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Another Cliff Looms

November 15, 2012
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Even as government officials in Washington work to walk back from the brink of the “fiscal cliff,” another cliff is looming in the Middle East that Washington cannot afford to ignore.

The Iranian nuclear threat, the cross-border expansion of Syria’s civil war, the renewed barrage of Gaza rockets into Israel and the Palestinian plan to once again seek unilateral recognition from the United Nations all pose serious challenges to both the United States and Israel.

While his intentions might have been valiant, President Ba­rack Obama made several serious missteps on the Middle East in the early months of his first term. With experience, he now should understand better the players, the pitfalls and the stakes. He must build on his successes — like enhancing the security cooperation with Israel and building an international coalition to impose sanctions on Iran. And where he failed, such as pushing Israel on the settlements rather than the Palestinians to the negotiating table — he must find a new strategy.

The president should make a visit to Israel a top priority in the early months of his second term. He needs to prove to his detractors and his supporters alike that his campaign rhetoric matches his action, that without the worry about Jewish voters or donors, he does indeed have Israel’s back. Obama garnered an over­whelm­ing majority of the Jewish vote, even though the numbers were down slightly from 2008. But it was also clear that domestic issues trumped Israel in terms of voting priorities.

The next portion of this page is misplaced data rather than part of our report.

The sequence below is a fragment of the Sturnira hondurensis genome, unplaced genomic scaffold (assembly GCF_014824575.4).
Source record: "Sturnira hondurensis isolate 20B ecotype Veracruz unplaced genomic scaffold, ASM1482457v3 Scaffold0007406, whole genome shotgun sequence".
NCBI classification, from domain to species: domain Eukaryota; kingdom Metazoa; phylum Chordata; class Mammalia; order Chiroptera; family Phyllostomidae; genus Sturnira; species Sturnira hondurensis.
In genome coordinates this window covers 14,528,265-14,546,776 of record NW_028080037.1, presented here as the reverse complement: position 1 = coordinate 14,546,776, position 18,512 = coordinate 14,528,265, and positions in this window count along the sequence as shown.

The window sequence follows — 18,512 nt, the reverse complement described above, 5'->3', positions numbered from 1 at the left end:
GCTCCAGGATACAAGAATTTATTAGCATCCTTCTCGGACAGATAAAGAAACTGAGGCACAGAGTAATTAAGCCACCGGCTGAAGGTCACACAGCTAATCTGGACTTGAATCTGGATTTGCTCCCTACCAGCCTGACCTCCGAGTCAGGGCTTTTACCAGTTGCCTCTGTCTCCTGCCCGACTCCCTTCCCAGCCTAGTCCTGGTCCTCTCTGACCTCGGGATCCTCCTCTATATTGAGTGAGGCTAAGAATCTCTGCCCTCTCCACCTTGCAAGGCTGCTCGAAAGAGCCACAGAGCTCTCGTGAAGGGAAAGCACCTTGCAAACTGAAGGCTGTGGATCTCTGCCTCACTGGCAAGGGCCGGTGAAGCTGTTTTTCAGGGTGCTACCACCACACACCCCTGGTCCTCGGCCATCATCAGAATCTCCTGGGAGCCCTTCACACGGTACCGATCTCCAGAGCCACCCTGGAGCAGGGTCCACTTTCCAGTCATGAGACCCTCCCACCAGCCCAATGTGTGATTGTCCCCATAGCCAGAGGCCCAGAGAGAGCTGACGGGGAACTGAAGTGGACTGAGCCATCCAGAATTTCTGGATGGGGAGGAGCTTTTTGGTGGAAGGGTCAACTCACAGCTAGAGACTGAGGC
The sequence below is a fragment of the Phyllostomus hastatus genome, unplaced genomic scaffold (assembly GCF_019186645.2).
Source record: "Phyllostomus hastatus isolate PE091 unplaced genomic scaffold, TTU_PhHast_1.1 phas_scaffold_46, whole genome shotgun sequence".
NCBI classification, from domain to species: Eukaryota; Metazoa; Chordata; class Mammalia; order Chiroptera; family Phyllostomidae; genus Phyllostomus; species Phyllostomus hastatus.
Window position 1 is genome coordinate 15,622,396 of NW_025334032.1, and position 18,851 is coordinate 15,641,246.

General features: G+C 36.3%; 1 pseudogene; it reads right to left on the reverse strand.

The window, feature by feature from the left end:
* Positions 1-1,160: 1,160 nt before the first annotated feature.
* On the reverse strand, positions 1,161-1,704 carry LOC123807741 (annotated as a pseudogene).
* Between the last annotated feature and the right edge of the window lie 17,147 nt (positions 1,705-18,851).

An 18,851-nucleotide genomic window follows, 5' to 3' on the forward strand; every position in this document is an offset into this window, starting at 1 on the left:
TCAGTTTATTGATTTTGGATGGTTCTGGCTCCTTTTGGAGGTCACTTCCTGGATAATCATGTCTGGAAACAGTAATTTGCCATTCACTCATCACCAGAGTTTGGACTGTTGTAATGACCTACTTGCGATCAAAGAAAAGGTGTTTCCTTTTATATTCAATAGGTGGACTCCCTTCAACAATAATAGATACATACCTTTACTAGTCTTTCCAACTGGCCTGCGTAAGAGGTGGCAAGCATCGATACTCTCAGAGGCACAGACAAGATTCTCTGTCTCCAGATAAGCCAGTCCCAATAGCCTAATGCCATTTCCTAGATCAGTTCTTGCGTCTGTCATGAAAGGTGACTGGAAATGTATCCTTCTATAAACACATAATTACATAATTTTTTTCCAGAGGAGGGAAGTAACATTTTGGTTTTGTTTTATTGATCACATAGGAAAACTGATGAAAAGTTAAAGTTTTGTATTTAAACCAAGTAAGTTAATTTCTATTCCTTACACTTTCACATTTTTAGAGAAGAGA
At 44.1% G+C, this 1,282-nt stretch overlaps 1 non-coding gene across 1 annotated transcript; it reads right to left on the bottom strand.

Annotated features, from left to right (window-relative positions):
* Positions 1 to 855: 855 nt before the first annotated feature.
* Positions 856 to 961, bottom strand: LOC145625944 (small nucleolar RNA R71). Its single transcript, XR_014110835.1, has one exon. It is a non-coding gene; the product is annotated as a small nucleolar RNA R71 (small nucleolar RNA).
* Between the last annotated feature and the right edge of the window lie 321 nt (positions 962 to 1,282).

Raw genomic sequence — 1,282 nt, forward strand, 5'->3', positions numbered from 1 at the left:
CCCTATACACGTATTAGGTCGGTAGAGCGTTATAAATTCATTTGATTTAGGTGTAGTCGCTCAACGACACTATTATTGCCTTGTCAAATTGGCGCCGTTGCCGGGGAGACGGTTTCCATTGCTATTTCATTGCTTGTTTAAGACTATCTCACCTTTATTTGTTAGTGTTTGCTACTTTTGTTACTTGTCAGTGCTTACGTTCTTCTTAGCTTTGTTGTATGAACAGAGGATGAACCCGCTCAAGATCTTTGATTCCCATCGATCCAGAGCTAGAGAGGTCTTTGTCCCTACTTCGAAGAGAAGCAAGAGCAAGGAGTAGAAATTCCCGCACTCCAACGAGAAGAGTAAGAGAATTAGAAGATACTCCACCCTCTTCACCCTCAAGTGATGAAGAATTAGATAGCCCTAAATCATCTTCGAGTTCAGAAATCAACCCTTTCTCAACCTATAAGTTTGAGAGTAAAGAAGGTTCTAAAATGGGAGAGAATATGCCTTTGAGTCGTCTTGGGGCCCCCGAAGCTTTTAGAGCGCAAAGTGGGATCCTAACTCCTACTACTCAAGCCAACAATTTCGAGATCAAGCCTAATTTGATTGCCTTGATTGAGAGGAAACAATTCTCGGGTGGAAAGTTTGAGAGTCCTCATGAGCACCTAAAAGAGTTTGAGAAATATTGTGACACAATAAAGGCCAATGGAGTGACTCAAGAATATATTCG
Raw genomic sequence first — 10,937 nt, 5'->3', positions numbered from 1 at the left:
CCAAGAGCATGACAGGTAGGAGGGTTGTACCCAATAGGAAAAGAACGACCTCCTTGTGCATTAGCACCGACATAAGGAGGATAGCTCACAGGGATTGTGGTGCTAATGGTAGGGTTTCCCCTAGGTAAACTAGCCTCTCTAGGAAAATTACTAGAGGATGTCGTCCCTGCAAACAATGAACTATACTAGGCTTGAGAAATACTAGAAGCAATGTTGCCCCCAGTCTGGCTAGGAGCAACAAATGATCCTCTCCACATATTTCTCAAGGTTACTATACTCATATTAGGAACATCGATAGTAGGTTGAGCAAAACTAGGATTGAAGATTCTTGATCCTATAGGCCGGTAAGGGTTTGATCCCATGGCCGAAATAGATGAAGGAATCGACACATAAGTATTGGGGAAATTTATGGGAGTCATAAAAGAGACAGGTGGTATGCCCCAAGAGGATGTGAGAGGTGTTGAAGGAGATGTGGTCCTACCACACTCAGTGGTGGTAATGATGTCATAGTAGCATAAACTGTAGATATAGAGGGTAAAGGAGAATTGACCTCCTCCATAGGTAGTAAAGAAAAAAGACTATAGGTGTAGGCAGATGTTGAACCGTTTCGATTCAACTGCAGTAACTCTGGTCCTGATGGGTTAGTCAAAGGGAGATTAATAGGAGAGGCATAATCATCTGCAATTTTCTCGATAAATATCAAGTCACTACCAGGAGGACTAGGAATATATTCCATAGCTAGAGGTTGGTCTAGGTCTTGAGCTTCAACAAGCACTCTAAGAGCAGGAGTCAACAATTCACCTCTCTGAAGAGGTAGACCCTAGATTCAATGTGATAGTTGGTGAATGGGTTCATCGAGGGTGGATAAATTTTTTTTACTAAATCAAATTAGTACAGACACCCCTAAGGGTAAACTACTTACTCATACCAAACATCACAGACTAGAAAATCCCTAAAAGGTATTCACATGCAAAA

Although Obama may be understandably miffed at Israeli Prime Minister Benjamin Netanyahu’s attempt to inject himself into the presidential race — on behalf of Gov. Mitt Romney — both leaders must recognize how critical it is for their relationship to be rock solid, given the Iranian nuclear clock ticking on, and both the Gaza and Syrian borders heating up.

He needs to continue to make clear to Palestinian Authority President Mahmoud Abbas, as he did over the weekend, that another effort to attain U.N. recognition, even as an observer nation, will not be tolerated.

The good news is that unlike tax-and-spending issues, Israel continues to garner bipartisan support. The adminstration and Congress need to continue to work together to intensify already biting sanctions on Iran and to make clear to the Palestinians that their renewed folly at the United Nations would be counterproductive and could jeopardize hundreds of millions of dollars in financial assistance.

Obama and his administration cannot walk away from the chaotic Mideast. They need to sensibly confront these challenges before we find ourselves about to fall off yet another cliff.

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